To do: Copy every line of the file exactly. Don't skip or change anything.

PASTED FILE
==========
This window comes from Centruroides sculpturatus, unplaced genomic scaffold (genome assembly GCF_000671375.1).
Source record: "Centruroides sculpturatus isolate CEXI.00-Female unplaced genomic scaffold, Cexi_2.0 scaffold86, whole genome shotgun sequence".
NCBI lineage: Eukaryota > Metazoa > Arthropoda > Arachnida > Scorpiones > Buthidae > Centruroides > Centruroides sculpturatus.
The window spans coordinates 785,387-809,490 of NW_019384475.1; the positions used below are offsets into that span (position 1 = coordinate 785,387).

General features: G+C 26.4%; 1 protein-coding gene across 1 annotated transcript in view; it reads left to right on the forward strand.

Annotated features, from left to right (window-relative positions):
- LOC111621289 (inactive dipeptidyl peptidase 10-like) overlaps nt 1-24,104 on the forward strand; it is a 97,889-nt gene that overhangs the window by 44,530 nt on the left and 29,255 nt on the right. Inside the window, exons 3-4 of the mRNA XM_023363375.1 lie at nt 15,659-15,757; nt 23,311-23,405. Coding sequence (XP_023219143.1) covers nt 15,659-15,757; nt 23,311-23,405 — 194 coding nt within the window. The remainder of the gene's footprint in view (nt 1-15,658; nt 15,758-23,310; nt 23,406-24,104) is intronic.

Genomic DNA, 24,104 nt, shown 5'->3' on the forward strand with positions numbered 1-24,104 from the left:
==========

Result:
This window comes from Centruroides sculpturatus, unplaced genomic scaffold (genome assembly GCF_000671375.1).
Source record: "Centruroides sculpturatus isolate CEXI.00-Female unplaced genomic scaffold, Cexi_2.0 scaffold86, whole genome shotgun sequence".
NCBI lineage: Eukaryota > Metazoa > Arthropoda > Arachnida > Scorpiones > Buthidae > Centruroides > Centruroides sculpturatus.
The window spans coordinates 785,387-809,490 of NW_019384475.1; the positions used below are offsets into that span (position 1 = coordinate 785,387).

General features: G+C 26.4%; 1 protein-coding gene across 1 annotated transcript in view; it reads left to right on the forward strand.

Annotated features, from left to right (window-relative positions):
- LOC111621289 (inactive dipeptidyl peptidase 10-like) overlaps nt 1-24,104 on the forward strand; it is a 97,889-nt gene that overhangs the window by 44,530 nt on the left and 29,255 nt on the right. Inside the window, exons 3-4 of the mRNA XM_023363375.1 lie at nt 15,659-15,757; nt 23,311-23,405. Coding sequence (XP_023219143.1) covers nt 15,659-15,757; nt 23,311-23,405 — 194 coding nt within the window. The remainder of the gene's footprint in view (nt 1-15,658; nt 15,758-23,310; nt 23,406-24,104) is intronic.

Genomic DNA, 24,104 nt, shown 5'->3' on the forward strand with positions numbered 1-24,104 from the left: